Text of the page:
Wyck Godfrey: There was a great scene with Angela and Kristin that is really just kind of two girls talking about guy troubles, and it’s really, really sweet, but it took place in a section of the movie that we really had to kind of propel.
David Slade: What happens is the film has its own momentum from the script, and you start driving and you start snowballing, you start going and going and going. By the time you hit the third act you’re just blasting along. And that scene just went — (skidding noise) stop. But it’s a beautiful scene, beautifully performed, and it’s going to be a nice, little bonus for fans of the books to know that we went and shot that stuff.
Q: Did you shoot any behind the scenes stuff?
Wyck Godfrey: Well, I think there’s going to be a lot of classic behind the scenes stuff. You’ll get to see how we did most of the action and stunts in the movie and a lot of the CG process, so all of that stuff, I think, will flesh out the experience for audiences that do like to go behind the camera and see how it’s all done.
Q: How did you decide how to add the sly wit to this movie?
MR: It’s interesting. When I did the first movie, ‘Twilight,’ I actually wrote it before it was cast. I was sort of writing in a vacuum. It actually had a lot of humor in it, and then we realized as we got it on actors that it just wasn’t appropriate. But some of that is building back, and I think the actors are more comfortable with it and I think the story lends itself. And Wyck actually has the best line in the movie, it was Wyck’s line: ‘Does he own a shirt?’ I give that one to Wyck. That’s his, but I think there’s a confidence level in the storytelling.
Wyck Godfrey: There’s also a comfort level that people have with each other — when you first meet someone, sometimes you’re less able to go to the comedic place than you are when you’ve known each other for a while, and I feel like, as an audience member, you want to experience the progression of the characters as well as you the audience and appreciate when they are starting to be easier with each other and more casual in the face of heightened drama, which ‘Eclipse’ certainly has.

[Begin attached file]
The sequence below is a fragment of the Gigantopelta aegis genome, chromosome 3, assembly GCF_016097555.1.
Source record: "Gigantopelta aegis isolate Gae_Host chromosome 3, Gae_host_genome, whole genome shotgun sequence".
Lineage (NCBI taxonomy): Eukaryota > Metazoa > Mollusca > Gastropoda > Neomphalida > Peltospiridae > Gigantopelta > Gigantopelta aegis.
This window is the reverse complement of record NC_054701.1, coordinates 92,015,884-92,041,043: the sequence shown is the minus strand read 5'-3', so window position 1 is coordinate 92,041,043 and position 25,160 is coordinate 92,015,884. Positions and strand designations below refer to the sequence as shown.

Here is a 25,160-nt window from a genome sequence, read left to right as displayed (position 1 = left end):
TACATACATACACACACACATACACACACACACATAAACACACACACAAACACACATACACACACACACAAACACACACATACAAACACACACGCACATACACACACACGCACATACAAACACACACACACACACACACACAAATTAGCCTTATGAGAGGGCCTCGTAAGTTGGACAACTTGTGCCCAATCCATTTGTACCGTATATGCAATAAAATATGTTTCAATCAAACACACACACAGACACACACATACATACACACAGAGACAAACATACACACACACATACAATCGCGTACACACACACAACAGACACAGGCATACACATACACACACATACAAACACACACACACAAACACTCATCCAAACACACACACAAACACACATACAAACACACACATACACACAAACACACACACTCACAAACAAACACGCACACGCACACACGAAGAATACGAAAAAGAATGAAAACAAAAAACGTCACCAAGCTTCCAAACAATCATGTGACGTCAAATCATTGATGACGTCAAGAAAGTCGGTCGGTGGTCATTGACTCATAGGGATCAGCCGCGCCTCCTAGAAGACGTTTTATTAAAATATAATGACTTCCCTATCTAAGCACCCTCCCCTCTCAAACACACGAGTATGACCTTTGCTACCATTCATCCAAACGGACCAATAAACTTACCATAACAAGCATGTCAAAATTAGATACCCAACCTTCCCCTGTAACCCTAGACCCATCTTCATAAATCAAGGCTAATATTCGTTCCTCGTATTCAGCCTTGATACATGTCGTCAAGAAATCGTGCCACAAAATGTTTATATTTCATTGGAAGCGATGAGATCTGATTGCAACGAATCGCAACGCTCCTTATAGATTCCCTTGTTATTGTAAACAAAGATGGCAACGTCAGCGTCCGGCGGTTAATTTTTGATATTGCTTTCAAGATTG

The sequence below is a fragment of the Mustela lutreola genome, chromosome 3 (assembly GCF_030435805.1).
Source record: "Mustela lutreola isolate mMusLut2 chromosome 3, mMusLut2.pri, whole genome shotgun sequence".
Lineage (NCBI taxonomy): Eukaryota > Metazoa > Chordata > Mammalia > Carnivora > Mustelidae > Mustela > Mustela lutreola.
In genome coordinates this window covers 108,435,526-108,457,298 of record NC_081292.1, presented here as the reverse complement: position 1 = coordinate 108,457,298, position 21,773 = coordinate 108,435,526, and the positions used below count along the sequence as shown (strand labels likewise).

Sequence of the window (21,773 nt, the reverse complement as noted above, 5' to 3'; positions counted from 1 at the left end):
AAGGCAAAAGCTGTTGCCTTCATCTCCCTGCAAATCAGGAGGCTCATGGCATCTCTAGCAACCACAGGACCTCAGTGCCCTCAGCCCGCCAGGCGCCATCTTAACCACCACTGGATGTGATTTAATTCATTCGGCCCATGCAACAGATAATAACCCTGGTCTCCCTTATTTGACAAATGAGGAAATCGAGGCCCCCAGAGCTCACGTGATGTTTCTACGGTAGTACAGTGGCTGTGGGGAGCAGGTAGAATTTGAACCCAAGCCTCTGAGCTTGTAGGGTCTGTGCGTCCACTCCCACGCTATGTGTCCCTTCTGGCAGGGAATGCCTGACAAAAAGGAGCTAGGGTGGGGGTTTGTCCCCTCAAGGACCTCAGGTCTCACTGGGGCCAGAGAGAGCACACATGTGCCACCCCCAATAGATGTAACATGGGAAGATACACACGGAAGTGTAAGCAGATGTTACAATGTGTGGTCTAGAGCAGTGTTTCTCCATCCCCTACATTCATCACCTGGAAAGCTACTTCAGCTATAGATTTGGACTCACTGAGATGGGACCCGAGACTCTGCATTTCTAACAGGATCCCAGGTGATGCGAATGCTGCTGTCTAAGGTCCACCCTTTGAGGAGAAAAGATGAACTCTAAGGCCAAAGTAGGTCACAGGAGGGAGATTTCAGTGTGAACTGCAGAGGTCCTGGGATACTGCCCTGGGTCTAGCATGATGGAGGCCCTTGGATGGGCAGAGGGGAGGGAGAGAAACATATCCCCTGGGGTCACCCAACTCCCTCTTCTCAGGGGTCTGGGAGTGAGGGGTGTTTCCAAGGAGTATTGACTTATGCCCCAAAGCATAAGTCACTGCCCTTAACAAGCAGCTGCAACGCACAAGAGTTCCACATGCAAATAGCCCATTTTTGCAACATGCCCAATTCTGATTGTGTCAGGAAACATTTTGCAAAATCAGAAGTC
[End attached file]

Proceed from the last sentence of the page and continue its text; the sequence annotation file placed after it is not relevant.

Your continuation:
David Slade: For me, as director, you look at the performances that have gone before and you look at someone like Billy Burke, and Billy can improvise. Everyone else can tell me what they want to write down and change what is on the script and we talked about it. Billy just has natural comic timing. All those expressions he does are completely 100% Billy. He’s great so you kind of capitalize on that.
Q: Was there anything you tried that didn’t work?
David Slade: No, I think actually the other way around. More comedy evolved. For instance, the scene at the police station, Billy’s exit was a complete improvisation that just looked great. The other stuff was funny. The stuff was written funny but he just said, ‘Let me just try this,’ and we just chose the one that was the funniest.
Q: With sets being reused, is there any effort to reduce the carbon footprint?
Wyck Godfrey: Well, from a set standpoint, we save everything and reuse it, and you have to enhance the parts that have been beaten up through storage, but I’m trying to think if there’s anything specifically that we do, but efficiency in production is always what you’re looking for, so you want to save as much as possible.
David Slade: A film shoot is a film shoot is a film shoot. You do need specific things, but on this one, the conservation of the nature that we went into was a very big concern. We had a lot of monitoring and we made sure that we didn’t touch or damage anything that was there, and we left everything exactly as best we could. We were always as responsible as we could be, but certainly that was one of the biggest things for us, was going into the most beautiful natural habitats and then making sure we left them exactly as we found them.
Q: Can you talk about bringing in Bryce?
Wyck Godfrey: It all happened really quickly. Rachelle became unavailable three weeks into shooting, and we had to react very quickly. Bryce was somebody that early, early on, even from ‘Twilight,’ had been on a list and unavailable. So we were kind of up against it, frankly, and had to pick quickly, and we were really fortunate that we could send her the script immediately, and then she decided she wanted to do it. So that, the process of replacing Rochelle and finding the right actress was actually smooth, because Bryce was the first person we went to and she said yes.